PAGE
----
- does not appear to have info related to the article theme. It contains information especific to controlled natural language. (please indicate the location of this material if I am wrong)
- it is already linked on controlled natural language and as source for a paragraph there
- controlled nature language is linked right there, so anyone really interesed on it can just click on it and read that article and its long list of links including Uge Muegge's.
- duplication of links. The first addition added the controlled natural language link, which was preserved on the link deletion, untouched on the re-addition, and I have also preserved. The article relevant to the topic and contains already a link to Uwe Muegge's website, so why add both the article and a link that appears on that article?.
- per [Wikipedia external links guidelines, links to be avoided section] 1) it's not an unique resource for Internationalization and localization (but it could be one for the controlled natural language article) 2) unverifiable research (while its content appears to be correct, I couldn't find that he gave any verifiable sources for it. If you know where it is please tell here so we can link to it instead of linking to the main page) 4) it's to promote the website 5) it's to promote a product (CLOUT) 6) too many ads, about 19 text ads on each page (3 google ads blocks with 5 ads each and 1 block with 4 small ads) 12) it's a personal web page, and Uwe Muegge is not a recognized authority on Internationalization and localization (but he could be one for controlled natural language) 14) not directly related to the article topic
- (note: this point is all speculation by me and not a proof or accussation of anything) possible conflict of interest WP:COI. All [contributions from 18.104.22.168] are to Uwe Muegge article, so I suspec it's a person very related to him (but not Uwe himself, since User:Uwe_Muegge already exists). That IP seems to belong to User:Autoterm because of the way they correct the article on the same ways, reposting the link   but that's just speculation. If they are the same person, then the same person added the link twice. I left a message Autoterm's talk page to look at this post.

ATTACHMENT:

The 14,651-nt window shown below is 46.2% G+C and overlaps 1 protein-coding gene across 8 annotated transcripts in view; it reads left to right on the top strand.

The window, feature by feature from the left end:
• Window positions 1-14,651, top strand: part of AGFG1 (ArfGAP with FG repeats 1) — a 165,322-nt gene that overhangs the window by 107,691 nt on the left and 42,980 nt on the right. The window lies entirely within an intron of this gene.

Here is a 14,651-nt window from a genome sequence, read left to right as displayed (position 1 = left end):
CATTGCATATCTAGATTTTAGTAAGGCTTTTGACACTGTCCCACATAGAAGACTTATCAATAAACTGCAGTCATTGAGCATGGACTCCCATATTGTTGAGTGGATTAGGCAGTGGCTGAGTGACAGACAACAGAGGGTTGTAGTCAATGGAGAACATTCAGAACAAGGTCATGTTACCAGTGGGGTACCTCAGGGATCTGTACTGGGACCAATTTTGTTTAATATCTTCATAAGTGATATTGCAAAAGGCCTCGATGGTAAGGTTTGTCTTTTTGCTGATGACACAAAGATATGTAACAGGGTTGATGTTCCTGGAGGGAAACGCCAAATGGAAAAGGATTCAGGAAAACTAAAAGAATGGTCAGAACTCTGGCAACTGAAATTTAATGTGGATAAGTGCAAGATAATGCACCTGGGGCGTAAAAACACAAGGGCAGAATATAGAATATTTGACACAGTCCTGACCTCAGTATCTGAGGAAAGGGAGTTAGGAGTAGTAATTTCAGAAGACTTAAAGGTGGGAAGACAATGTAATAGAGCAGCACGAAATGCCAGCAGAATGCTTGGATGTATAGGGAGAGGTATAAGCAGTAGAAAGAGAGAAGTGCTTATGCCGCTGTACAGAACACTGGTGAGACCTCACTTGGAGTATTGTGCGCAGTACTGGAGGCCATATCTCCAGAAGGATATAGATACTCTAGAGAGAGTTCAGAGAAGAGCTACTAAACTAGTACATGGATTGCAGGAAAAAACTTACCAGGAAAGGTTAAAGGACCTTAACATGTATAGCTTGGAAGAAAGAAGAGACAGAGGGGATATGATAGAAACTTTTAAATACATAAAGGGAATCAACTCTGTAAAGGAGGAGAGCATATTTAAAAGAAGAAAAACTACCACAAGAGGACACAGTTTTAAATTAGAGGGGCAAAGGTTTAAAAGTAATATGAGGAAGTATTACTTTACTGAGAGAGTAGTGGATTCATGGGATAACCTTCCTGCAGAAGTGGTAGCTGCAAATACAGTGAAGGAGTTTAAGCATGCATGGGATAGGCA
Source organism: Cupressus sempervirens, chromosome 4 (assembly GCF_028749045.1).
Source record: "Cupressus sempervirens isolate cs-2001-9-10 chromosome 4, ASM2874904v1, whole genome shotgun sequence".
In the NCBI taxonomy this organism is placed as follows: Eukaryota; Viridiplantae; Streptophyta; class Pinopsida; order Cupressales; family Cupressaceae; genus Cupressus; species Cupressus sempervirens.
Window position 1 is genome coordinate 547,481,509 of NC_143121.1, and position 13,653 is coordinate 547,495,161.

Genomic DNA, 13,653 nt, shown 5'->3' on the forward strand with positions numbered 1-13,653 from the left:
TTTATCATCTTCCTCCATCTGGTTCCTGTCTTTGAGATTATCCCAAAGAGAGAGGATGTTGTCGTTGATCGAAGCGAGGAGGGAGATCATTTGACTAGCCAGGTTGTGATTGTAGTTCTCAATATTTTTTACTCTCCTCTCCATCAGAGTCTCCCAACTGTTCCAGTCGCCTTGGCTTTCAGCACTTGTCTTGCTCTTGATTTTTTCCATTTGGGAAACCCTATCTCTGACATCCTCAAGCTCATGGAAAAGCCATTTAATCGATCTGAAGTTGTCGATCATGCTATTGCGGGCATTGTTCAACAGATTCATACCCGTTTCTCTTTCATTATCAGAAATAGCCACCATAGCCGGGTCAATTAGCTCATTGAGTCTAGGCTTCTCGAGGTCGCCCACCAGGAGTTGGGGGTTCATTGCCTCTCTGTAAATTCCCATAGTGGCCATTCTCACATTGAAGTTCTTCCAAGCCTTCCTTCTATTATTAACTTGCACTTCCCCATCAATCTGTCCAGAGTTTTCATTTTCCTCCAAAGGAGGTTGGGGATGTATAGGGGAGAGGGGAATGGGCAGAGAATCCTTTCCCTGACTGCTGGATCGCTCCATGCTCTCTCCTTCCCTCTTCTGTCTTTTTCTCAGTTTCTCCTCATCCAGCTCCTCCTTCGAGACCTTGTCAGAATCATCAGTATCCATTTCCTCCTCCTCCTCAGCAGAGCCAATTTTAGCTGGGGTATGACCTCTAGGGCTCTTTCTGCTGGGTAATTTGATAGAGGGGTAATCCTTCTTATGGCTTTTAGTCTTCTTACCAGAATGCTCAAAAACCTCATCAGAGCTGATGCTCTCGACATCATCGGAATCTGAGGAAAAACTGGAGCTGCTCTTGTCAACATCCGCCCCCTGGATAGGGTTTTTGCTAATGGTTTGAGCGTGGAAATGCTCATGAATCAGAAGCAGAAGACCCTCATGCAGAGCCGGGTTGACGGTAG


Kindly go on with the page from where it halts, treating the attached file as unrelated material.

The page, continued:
- Okay, now that you are pushing so hard, I see myself forced to respond in detail, which I am typically to busy for. First of all: What makes Enric Naval an expert in L10N? I checked the last two years of his posts, and there were some in Mother's Day and the like, but none in any translation/localization related articles.
- Yes, until proven otherwise, muegge.cc is the only website that is completely designed for "self translation", and it is recognized as such.
- Also, if you actually read what's on the website, you'd know that 'CLOUT' is not a product, it's a set of rules, and Muegge is giving it away for free!
- And yes, I wrote much of the entry on Uwe Muegge, as I have for other people, too. It's very easy to do as there is a lot of material available on this guy (just google '"uwe muegge" translation'.
- Finally, before you speculate about user's identity: Why don't you disclose your's for starters. Enric Naval has no verifiable personal information whatsoever. But I guess that's how the inceptors of Wikipedia meant this space to be. —Preceding unsigned comment added by Autoterm (talk • contribs) 18:07, 14 February 2008 (UTC)
- I am not the one that could be infringing WP:COI by inserting a link on wikipedia that there is suspicion I could have written myself. *You* are the one suspected of WP:COI. *You* should be proving you are not infringing WP:COI. And, sorry for being harsh, but I will revert that link insertion again because of WP:COI if you evade answering those questions, since it only makes you more suspicious of WP:COI --Enric Naval (talk) 19:28, 14 February 2008 (UTC)